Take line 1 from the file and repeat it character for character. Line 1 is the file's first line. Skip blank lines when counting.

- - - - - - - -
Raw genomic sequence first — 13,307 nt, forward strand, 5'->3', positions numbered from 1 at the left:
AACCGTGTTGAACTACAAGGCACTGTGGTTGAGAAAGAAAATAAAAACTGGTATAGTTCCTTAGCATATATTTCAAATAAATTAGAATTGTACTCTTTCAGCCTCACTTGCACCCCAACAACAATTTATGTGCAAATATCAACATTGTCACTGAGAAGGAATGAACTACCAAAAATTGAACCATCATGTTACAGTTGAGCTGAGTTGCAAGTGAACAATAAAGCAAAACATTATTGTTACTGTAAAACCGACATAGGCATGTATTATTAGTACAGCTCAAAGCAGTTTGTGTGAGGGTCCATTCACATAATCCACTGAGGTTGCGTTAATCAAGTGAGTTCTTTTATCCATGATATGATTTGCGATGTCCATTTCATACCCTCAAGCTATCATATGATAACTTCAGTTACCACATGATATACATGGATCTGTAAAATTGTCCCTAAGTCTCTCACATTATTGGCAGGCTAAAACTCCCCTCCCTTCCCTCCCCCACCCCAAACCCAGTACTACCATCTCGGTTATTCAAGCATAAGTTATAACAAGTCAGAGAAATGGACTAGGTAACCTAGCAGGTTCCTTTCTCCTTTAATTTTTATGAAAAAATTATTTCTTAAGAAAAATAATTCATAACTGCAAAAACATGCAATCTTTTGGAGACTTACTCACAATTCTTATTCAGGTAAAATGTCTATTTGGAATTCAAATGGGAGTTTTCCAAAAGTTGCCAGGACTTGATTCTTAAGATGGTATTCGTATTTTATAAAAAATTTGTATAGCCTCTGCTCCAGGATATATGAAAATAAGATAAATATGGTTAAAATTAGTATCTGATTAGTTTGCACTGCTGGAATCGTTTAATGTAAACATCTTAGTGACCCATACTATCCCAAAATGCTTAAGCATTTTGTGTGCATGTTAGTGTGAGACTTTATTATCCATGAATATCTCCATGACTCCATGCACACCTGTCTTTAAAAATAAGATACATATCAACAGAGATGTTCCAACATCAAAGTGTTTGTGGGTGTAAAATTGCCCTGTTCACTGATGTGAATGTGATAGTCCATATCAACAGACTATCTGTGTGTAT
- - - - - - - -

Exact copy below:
Raw genomic sequence first — 13,307 nt, forward strand, 5'->3', positions numbered from 1 at the left: